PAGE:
I heard President Bush today exhorting consumers not to buy gas "if they don't need it." Great advice, W. 'Cause you just know people are out there spending $3 or more a gallon on gas that they just don't need. Sheesh.

Back to school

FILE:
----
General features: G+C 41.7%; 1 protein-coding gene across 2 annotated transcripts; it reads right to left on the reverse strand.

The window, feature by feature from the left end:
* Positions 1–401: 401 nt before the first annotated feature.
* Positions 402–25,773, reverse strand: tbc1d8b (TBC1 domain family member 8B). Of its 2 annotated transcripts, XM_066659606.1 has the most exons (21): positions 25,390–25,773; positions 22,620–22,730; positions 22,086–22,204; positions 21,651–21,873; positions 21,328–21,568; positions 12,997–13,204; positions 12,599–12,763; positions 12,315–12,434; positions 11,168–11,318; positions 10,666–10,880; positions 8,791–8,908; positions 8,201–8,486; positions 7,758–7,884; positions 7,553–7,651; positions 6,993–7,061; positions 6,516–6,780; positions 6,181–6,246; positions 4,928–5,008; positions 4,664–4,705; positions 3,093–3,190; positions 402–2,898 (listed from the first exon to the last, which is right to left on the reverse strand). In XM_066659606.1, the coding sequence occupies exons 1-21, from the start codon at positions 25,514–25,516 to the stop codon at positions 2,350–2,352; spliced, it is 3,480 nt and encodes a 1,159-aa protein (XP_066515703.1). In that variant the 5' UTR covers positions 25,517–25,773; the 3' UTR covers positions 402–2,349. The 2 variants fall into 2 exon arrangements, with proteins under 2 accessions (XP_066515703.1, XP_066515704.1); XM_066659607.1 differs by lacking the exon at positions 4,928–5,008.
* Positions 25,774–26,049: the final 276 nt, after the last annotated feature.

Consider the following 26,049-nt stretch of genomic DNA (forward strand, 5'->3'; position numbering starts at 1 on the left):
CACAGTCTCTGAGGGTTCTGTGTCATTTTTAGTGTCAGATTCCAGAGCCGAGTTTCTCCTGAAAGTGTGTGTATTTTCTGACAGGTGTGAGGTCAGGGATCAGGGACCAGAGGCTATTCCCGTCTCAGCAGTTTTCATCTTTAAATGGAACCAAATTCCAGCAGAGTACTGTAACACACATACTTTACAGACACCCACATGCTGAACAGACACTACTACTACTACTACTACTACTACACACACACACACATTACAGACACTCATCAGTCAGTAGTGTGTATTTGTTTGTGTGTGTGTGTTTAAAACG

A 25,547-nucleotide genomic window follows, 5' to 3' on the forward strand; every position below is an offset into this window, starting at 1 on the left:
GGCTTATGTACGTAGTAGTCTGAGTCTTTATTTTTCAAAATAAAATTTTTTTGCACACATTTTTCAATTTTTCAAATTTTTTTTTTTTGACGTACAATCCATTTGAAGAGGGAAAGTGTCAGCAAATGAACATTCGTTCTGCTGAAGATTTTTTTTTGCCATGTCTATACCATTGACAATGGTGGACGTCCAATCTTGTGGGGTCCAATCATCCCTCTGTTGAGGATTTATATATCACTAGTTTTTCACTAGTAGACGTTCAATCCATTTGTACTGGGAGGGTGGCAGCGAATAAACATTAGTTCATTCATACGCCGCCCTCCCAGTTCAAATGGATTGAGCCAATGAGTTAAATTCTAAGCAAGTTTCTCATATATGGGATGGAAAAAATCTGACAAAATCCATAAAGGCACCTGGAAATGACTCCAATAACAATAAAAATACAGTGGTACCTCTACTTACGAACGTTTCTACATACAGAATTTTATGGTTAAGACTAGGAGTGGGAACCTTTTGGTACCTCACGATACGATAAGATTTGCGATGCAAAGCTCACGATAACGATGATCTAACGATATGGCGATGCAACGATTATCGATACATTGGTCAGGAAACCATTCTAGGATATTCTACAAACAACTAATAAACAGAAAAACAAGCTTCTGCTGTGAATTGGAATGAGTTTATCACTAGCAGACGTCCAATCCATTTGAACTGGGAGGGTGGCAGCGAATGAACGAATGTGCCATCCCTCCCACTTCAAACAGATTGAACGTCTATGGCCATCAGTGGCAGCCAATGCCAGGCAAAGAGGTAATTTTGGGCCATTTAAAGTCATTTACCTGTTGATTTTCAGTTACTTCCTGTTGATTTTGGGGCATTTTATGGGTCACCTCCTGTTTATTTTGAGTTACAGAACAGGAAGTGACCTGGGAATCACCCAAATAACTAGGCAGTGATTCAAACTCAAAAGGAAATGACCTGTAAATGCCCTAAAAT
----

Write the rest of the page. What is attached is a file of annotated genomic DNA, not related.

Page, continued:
School's been back in session for two days now, which hopefully explains why I haven't blogged in a couple days, as well. Usually I'm quite excited for school to start up again in the fall, and see the kids, new and returning, once again. I've got a couple of really good English 12 classes this year (and one that's so-so). I get to teach all the seniors every year and I quite enjoy the task. They are right on the verge, if not surpassing it, of being adults, both legally and, in many cases, emotionally/mentally. Of the four years I taught at the school I'm now at, there has been only one year that I didn't care a great deal for the senior class. Not that I didn't like them, but usually I do care, literally, a great deal for those kids; I really like them, and by the end of the year, I'm sad to see them go. This year looks like it might shape up to be the second year like that. There are quite a number of kids that I genuinely like (and I've known most of these kids for four years now), but there's another substantial percentage that I won't be missing a great deal once they depart. In the meantime, we've got a lot of classtime before the end of the school year, and I may well grow attached to more of them as time goes on.